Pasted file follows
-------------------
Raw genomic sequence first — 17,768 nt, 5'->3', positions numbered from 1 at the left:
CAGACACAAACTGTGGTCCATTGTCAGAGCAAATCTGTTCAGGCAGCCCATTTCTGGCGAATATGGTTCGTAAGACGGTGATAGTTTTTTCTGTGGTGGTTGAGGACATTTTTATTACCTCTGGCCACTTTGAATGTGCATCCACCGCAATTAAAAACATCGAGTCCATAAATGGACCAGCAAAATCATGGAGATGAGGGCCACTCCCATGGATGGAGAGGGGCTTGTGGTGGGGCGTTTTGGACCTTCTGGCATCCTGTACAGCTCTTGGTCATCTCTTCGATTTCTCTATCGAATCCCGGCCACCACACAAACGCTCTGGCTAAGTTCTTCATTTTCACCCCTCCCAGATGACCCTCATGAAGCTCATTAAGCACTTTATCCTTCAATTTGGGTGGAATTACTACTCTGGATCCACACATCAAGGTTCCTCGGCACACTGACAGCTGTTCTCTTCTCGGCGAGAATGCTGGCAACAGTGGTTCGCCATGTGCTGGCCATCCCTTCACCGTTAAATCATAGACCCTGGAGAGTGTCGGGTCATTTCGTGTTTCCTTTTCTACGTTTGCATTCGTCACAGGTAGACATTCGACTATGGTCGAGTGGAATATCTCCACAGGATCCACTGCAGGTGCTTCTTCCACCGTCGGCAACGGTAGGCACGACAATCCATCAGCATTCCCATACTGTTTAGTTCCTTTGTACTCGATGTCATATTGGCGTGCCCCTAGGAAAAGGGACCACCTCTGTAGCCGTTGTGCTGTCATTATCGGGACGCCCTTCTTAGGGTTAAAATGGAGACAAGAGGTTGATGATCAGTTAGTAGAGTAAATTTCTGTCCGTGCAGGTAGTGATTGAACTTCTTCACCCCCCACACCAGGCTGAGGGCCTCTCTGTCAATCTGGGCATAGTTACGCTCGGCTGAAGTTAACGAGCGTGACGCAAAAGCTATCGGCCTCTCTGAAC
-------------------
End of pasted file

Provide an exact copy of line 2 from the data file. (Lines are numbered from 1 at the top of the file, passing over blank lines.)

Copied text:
CAGACACAAACTGTGGTCCATTGTCAGAGCAAATCTGTTCAGGCAGCCCATTTCTGGCGAATATGGTTCGTAAGACGGTGATAGTTTTTTCTGTGGTGGTTGAGGACATTTTTATTACCTCTGGCCACTTTGAATGTGCATCCACCGCAATTAAAAACATCGAGTCCATAAATGGACCAGCAAAATCATGGAGATGAGGGCCACTCCCATGGATGGAGAGGGGCTTGTGGTGGGGCGTTTTGGACCTTCTGGCATCCTGTACAGCTCTTGGTCATCTCTTCGATTTCTCTATCGAATCCCGGCCACCACACAAACGCTCTGGCTAAGTTCTTCATTTTCACCCCTCCCAGATGACCCTCATGAAGCTCATTAAGCACTTTATCCTTCAATTTGGGTGGAATTACTACTCTGGATCCACACATCAAGGTTCCTCGGCACACTGACAGCTGTTCTCTTCTCGGCGAGAATGCTGGCAACAGTGGTTCGCCATGTGCTGGCCATCCCTTCACCGTTAAATCATAGACCCTGGAGAGTGTCGGGTCATTTCGTGTTTCCTTTTCTACGTTTGCATTCGTCACAGGTAGACATTCGACTATGGTCGAGTGGAATATCTCCACAGGATCCACTGCAGGTGCTTCTTCCACCGTCGGCAACGGTAGGCACGACAATCCATCAGCATTCCCATACTGTTTAGTTCCTTTGTACTCGATGTCATATTGGCGTGCCCCTAGGAAAAGGGACCACCTCTGTAGCCGTTGTGCTGTCATTATCGGGACGCCCTTCTTAGGGTTAAAATGGAGACAAGAGGTTGATGATCAGTTAGTAGAGTAAATTTCTGTCCGTGCAGGTAGTGATTGAACTTCTTCACCCCCCACACCAGGCTGAGGGCCTCTCTGTCAATCTGGGCATAGTTACGCTCGGCTGAAGTTAACGAGCGTGACGCAAAAGCTATCGGCCTCTCTGAAC